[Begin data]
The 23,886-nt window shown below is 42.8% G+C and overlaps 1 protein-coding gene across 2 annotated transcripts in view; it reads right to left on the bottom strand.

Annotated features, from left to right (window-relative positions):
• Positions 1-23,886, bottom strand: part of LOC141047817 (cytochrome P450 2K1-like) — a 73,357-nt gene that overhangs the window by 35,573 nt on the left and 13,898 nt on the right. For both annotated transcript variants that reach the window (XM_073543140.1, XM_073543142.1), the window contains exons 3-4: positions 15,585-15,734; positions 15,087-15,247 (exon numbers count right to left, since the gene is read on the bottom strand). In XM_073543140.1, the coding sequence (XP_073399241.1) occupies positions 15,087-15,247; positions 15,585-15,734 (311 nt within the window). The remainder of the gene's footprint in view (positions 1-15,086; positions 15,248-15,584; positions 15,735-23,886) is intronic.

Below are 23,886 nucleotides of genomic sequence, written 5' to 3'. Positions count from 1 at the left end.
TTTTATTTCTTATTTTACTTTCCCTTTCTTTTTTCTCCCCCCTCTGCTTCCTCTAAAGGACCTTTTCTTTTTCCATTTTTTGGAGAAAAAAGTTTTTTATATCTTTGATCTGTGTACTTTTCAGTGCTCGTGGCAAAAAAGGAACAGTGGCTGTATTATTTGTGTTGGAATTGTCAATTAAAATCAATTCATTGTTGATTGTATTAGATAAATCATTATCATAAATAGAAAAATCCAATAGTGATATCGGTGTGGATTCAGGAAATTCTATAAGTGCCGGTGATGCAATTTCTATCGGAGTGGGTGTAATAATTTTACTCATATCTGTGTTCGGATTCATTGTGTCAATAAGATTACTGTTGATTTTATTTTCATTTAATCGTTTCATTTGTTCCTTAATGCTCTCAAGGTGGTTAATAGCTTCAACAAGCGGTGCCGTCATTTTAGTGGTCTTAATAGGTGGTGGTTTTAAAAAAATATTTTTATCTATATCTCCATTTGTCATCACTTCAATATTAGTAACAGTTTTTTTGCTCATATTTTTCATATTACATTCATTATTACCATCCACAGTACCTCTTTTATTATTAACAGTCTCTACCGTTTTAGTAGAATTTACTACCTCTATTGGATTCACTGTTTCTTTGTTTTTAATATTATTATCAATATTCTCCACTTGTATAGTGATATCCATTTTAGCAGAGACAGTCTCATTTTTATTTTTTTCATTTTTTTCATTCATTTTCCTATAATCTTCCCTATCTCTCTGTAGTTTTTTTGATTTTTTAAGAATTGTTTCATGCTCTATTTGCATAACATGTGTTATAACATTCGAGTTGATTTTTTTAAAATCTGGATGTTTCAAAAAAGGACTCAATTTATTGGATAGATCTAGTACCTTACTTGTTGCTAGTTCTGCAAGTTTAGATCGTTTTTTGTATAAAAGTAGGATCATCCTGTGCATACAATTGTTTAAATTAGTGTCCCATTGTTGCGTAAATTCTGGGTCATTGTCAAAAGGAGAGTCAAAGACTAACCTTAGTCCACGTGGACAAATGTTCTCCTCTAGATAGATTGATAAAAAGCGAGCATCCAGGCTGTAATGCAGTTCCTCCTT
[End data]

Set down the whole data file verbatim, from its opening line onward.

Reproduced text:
The 23,886-nt window shown below is 42.8% G+C and overlaps 1 protein-coding gene across 2 annotated transcripts in view; it reads right to left on the bottom strand.

Annotated features, from left to right (window-relative positions):
• Positions 1-23,886, bottom strand: part of LOC141047817 (cytochrome P450 2K1-like) — a 73,357-nt gene that overhangs the window by 35,573 nt on the left and 13,898 nt on the right. For both annotated transcript variants that reach the window (XM_073543140.1, XM_073543142.1), the window contains exons 3-4: positions 15,585-15,734; positions 15,087-15,247 (exon numbers count right to left, since the gene is read on the bottom strand). In XM_073543140.1, the coding sequence (XP_073399241.1) occupies positions 15,087-15,247; positions 15,585-15,734 (311 nt within the window). The remainder of the gene's footprint in view (positions 1-15,086; positions 15,248-15,584; positions 15,735-23,886) is intronic.

Below are 23,886 nucleotides of genomic sequence, written 5' to 3'. Positions count from 1 at the left end.
TTTTATTTCTTATTTTACTTTCCCTTTCTTTTTTCTCCCCCCTCTGCTTCCTCTAAAGGACCTTTTCTTTTTCCATTTTTTGGAGAAAAAAGTTTTTTATATCTTTGATCTGTGTACTTTTCAGTGCTCGTGGCAAAAAAGGAACAGTGGCTGTATTATTTGTGTTGGAATTGTCAATTAAAATCAATTCATTGTTGATTGTATTAGATAAATCATTATCATAAATAGAAAAATCCAATAGTGATATCGGTGTGGATTCAGGAAATTCTATAAGTGCCGGTGATGCAATTTCTATCGGAGTGGGTGTAATAATTTTACTCATATCTGTGTTCGGATTCATTGTGTCAATAAGATTACTGTTGATTTTATTTTCATTTAATCGTTTCATTTGTTCCTTAATGCTCTCAAGGTGGTTAATAGCTTCAACAAGCGGTGCCGTCATTTTAGTGGTCTTAATAGGTGGTGGTTTTAAAAAAATATTTTTATCTATATCTCCATTTGTCATCACTTCAATATTAGTAACAGTTTTTTTGCTCATATTTTTCATATTACATTCATTATTACCATCCACAGTACCTCTTTTATTATTAACAGTCTCTACCGTTTTAGTAGAATTTACTACCTCTATTGGATTCACTGTTTCTTTGTTTTTAATATTATTATCAATATTCTCCACTTGTATAGTGATATCCATTTTAGCAGAGACAGTCTCATTTTTATTTTTTTCATTTTTTTCATTCATTTTCCTATAATCTTCCCTATCTCTCTGTAGTTTTTTTGATTTTTTAAGAATTGTTTCATGCTCTATTTGCATAACATGTGTTATAACATTCGAGTTGATTTTTTTAAAATCTGGATGTTTCAAAAAAGGACTCAATTTATTGGATAGATCTAGTACCTTACTTGTTGCTAGTTCTGCAAGTTTAGATCGTTTTTTGTATAAAAGTAGGATCATCCTGTGCATACAATTGTTTAAATTAGTGTCCCATTGTTGCGTAAATTCTGGGTCATTGTCAAAAGGAGAGTCAAAGACTAACCTTAGTCCACGTGGACAAATGTTCTCCTCTAGATAGATTGATAAAAAGCGAGCATCCAGGCTGTAATGCAGTTCCTCCTT